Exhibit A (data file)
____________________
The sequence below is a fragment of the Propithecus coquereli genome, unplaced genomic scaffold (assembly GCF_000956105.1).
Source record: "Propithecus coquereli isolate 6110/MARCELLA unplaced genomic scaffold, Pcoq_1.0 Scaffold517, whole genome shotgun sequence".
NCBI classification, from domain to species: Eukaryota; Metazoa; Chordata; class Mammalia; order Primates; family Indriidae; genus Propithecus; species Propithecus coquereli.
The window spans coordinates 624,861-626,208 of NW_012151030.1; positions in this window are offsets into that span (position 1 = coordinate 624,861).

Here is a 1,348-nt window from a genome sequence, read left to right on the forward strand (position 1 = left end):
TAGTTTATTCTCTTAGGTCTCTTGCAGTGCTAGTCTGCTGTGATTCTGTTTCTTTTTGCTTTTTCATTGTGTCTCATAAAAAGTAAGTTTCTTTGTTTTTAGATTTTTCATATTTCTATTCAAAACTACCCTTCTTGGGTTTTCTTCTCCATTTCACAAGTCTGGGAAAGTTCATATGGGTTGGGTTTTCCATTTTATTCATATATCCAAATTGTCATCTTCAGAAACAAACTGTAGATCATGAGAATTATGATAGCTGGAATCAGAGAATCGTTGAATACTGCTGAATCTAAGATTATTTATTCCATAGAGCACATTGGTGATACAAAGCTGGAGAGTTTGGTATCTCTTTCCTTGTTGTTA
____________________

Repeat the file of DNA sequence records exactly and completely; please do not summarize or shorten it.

The sequence below is a fragment of the Propithecus coquereli genome, unplaced genomic scaffold (assembly GCF_000956105.1).
Source record: "Propithecus coquereli isolate 6110/MARCELLA unplaced genomic scaffold, Pcoq_1.0 Scaffold517, whole genome shotgun sequence".
NCBI classification, from domain to species: Eukaryota; Metazoa; Chordata; class Mammalia; order Primates; family Indriidae; genus Propithecus; species Propithecus coquereli.
The window spans coordinates 624,861-626,208 of NW_012151030.1; positions in this window are offsets into that span (position 1 = coordinate 624,861).

Here is a 1,348-nt window from a genome sequence, read left to right on the forward strand (position 1 = left end):
TAGTTTATTCTCTTAGGTCTCTTGCAGTGCTAGTCTGCTGTGATTCTGTTTCTTTTTGCTTTTTCATTGTGTCTCATAAAAAGTAAGTTTCTTTGTTTTTAGATTTTTCATATTTCTATTCAAAACTACCCTTCTTGGGTTTTCTTCTCCATTTCACAAGTCTGGGAAAGTTCATATGGGTTGGGTTTTCCATTTTATTCATATATCCAAATTGTCATCTTCAGAAACAAACTGTAGATCATGAGAATTATGATAGCTGGAATCAGAGAATCGTTGAATACTGCTGAATCTAAGATTATTTATTCCATAGAGCACATTGGTGATACAAAGCTGGAGAGTTTGGTATCTCTTTCCTTGTTGTTA